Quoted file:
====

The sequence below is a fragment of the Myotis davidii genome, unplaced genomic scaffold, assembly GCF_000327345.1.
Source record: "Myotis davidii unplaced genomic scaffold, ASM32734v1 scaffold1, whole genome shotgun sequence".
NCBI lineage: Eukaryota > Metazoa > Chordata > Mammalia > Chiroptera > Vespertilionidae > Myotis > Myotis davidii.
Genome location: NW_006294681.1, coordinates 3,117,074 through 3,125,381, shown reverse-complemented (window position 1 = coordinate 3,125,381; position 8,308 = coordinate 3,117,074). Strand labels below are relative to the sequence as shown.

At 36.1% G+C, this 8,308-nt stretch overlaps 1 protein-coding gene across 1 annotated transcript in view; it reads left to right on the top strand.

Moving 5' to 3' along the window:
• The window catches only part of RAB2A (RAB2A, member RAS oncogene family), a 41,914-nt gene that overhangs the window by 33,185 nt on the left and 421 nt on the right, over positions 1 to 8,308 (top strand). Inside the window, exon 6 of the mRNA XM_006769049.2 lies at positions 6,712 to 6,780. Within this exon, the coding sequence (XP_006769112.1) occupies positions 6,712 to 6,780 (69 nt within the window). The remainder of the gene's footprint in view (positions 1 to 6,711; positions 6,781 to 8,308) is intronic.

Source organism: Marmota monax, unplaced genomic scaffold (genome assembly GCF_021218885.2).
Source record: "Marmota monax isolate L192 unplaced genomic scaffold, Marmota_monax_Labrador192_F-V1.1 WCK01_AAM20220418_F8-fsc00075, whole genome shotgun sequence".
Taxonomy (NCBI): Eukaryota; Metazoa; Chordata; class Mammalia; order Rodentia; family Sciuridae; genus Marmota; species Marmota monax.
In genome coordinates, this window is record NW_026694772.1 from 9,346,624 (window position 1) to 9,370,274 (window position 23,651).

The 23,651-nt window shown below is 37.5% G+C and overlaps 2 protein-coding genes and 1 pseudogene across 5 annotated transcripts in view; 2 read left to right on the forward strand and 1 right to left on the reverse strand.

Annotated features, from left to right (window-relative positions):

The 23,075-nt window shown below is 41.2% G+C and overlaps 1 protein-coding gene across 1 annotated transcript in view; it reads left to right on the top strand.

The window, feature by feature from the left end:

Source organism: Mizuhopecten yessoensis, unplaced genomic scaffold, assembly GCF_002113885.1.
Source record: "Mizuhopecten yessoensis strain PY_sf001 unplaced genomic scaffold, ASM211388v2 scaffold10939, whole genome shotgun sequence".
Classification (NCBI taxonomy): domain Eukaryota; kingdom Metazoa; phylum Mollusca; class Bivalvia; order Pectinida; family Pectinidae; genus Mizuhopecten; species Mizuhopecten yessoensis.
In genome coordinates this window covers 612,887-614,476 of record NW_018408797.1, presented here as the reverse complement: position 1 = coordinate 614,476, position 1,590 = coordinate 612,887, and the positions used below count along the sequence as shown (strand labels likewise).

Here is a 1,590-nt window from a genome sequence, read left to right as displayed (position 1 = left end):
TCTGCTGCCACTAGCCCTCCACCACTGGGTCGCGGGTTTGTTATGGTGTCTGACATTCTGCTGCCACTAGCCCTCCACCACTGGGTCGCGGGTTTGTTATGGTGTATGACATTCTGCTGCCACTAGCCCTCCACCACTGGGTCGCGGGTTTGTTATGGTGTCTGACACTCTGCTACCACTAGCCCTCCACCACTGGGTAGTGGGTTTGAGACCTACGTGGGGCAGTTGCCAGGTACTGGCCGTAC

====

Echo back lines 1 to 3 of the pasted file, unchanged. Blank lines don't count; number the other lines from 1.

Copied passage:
The sequence below is a fragment of the Myotis davidii genome, unplaced genomic scaffold, assembly GCF_000327345.1.
Source record: "Myotis davidii unplaced genomic scaffold, ASM32734v1 scaffold1, whole genome shotgun sequence".
NCBI lineage: Eukaryota > Metazoa > Chordata > Mammalia > Chiroptera > Vespertilionidae > Myotis > Myotis davidii.